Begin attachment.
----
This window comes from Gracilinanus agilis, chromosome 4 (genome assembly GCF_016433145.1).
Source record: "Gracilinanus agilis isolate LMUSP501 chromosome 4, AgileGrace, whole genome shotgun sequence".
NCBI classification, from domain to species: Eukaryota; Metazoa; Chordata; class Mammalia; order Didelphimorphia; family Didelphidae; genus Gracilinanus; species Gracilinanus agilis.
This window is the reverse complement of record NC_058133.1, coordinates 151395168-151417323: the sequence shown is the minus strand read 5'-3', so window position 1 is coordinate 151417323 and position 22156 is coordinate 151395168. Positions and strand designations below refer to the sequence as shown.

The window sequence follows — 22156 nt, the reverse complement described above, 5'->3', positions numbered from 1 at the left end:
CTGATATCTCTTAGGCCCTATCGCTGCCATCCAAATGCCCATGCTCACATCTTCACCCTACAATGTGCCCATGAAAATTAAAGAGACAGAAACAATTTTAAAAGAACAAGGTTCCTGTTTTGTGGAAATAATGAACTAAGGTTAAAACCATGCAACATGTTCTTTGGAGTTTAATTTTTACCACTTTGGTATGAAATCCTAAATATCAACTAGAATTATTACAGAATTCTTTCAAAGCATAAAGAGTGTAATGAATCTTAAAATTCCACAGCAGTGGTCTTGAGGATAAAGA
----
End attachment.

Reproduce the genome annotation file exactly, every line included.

This window comes from Gracilinanus agilis, chromosome 4 (genome assembly GCF_016433145.1).
Source record: "Gracilinanus agilis isolate LMUSP501 chromosome 4, AgileGrace, whole genome shotgun sequence".
NCBI classification, from domain to species: Eukaryota; Metazoa; Chordata; class Mammalia; order Didelphimorphia; family Didelphidae; genus Gracilinanus; species Gracilinanus agilis.
This window is the reverse complement of record NC_058133.1, coordinates 151395168-151417323: the sequence shown is the minus strand read 5'-3', so window position 1 is coordinate 151417323 and position 22156 is coordinate 151395168. Positions and strand designations below refer to the sequence as shown.

The window sequence follows — 22156 nt, the reverse complement described above, 5'->3', positions numbered from 1 at the left end:
CTGATATCTCTTAGGCCCTATCGCTGCCATCCAAATGCCCATGCTCACATCTTCACCCTACAATGTGCCCATGAAAATTAAAGAGACAGAAACAATTTTAAAAGAACAAGGTTCCTGTTTTGTGGAAATAATGAACTAAGGTTAAAACCATGCAACATGTTCTTTGGAGTTTAATTTTTACCACTTTGGTATGAAATCCTAAATATCAACTAGAATTATTACAGAATTCTTTCAAAGCATAAAGAGTGTAATGAATCTTAAAATTCCACAGCAGTGGTCTTGAGGATAAAGA